Updated 10/11/2011: Although TrueRep does have paid features, we’ve learned that it’s free to suppress your data from appearing on Intelius and three of its partner sites. Suppression is limited to your two most recent addresses and one phone number, and it doesn’t extend to Intelius’s other partner and affiliate sites, such as Zabasearch, PeopleLookUp, and USSearch.
Intelius, which collects and sells your data, recently launched a new company called TrueRep that you pay to, among other online reputation services, view your own data. Take a second to wrap your head around that.
We’ll break it down for you:
2. Intelius sells your personal information to anyone who wants it on its network of background check sites, which includes Zabasearch, USSearch, PeopleLookUp, LookUpAnyone.com, and PublicRecords.com
3. If you pay for a subscription to TrueRep, Intelius will then let you manage the way your information appears on its network of sites.
They worsen your privacy problem; you go to them to fix it. Does that make sense?
And here’s the icing on the cake: you’re required to log in with your Facebook account.
That’s right: it’s like the Spotify controversy, but with a whole other layer of privacy problems. TrueRep explains,
TrueRep protects you from others who may want to claim your identity. Therefore, it is required that you verify your identity through signing in to your Facebook account.
(emphasis in original).
First of all, it’s a total non-sequitur to say that having a Facebook account is at all related to protecting your identity. If anything, having a Facebook account makes you more vulnerable to identity theft. The FBI even has a name for identity thefts carried out through social networks: “identity theft social engineering.” It’s more effective than other forms of identity theft because it often comes through our Facebook friends, whom we’re more likely to trust.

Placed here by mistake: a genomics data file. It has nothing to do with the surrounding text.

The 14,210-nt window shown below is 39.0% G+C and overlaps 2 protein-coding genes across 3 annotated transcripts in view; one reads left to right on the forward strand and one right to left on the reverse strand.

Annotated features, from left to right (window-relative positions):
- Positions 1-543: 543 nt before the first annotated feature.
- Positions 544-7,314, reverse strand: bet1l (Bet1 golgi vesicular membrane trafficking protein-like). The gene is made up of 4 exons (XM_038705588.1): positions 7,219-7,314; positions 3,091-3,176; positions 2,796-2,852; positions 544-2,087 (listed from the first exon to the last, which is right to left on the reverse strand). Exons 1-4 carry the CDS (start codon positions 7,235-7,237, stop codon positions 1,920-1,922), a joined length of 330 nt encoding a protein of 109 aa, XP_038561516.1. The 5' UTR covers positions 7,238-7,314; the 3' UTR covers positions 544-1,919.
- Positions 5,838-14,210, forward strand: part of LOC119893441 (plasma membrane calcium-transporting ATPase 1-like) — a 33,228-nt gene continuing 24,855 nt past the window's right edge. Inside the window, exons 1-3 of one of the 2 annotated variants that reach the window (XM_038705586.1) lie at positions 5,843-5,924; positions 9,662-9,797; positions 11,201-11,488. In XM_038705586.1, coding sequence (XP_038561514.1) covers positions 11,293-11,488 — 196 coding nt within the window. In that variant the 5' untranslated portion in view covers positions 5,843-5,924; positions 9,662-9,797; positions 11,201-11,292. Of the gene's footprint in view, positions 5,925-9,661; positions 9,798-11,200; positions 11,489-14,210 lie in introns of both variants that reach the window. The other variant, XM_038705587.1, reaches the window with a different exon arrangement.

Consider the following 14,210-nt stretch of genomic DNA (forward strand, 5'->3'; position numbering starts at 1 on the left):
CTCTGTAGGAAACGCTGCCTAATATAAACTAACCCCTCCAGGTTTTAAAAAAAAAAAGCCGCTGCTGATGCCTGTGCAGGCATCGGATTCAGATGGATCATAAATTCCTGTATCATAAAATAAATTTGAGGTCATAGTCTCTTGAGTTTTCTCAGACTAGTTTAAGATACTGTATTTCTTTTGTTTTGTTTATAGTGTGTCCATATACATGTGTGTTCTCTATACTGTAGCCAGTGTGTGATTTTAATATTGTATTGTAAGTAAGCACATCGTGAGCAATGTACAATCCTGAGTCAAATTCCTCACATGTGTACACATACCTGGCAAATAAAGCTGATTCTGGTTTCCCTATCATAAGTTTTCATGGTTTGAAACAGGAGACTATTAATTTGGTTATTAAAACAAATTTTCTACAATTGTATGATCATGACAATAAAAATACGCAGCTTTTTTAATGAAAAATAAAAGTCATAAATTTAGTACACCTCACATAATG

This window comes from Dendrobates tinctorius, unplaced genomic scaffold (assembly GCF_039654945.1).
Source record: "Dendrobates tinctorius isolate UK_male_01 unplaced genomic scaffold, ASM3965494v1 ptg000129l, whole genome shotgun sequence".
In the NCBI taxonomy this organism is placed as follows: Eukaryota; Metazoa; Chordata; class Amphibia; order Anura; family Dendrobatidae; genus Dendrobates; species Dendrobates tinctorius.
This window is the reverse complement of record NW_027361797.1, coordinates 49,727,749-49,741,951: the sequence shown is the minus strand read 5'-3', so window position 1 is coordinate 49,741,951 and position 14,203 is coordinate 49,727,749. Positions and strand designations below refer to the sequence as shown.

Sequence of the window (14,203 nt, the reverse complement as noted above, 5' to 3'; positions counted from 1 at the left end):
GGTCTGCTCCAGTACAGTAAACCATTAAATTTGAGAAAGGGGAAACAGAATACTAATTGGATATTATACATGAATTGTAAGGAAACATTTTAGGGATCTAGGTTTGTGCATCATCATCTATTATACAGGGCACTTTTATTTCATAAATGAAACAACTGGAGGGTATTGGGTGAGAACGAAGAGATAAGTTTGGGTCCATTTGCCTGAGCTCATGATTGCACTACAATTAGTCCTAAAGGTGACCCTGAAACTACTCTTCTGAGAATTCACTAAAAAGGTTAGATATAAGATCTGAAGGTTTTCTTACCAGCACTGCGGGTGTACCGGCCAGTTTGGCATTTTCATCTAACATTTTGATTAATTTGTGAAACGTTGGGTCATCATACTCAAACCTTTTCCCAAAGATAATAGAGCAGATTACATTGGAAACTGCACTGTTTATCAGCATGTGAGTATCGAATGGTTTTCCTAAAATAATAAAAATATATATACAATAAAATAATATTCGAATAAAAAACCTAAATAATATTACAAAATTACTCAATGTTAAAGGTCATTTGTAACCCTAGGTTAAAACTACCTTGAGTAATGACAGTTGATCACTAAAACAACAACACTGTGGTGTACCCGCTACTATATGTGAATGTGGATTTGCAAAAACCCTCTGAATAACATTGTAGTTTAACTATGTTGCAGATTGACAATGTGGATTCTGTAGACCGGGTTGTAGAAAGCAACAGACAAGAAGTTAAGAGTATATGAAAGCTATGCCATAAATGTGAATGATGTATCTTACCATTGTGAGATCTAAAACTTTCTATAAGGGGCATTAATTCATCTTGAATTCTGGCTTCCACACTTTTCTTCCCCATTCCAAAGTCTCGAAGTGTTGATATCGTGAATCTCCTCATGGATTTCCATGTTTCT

Then I signed my cat, who has the very distinguished name of Lance, into TrueRep with Facebook Connect:
And right away, my cat was a TrueRep member. So the whole part about requiring you to sign in with a Facebook account as some protective measure against “others who may want to claim your identity” is, pardon our French, total crap. We realize that Intelius wants to use some form of identity verification, but Facebook connect–at least in its current form–isn’t cutting it.
Intelius, one of the biggest databases of background check information, is no stranger to privacy-related complaints: their network of sites has come under fire for deceptive marketing, unauthorized charges to customers’ credit cards, having inaccurate data (although this might be a good thing for those of us worried about our privacy), not honoring opt-out requests, and having a complicated opt-out process.
If you want to opt yourself out of their databases, and those of many other similar sites, we wrote a page explaining how to do it yourself for free.
What do you think? Would you trust TrueRep with your personal information? How do you feel about sites that require you to log in with Facebook connect?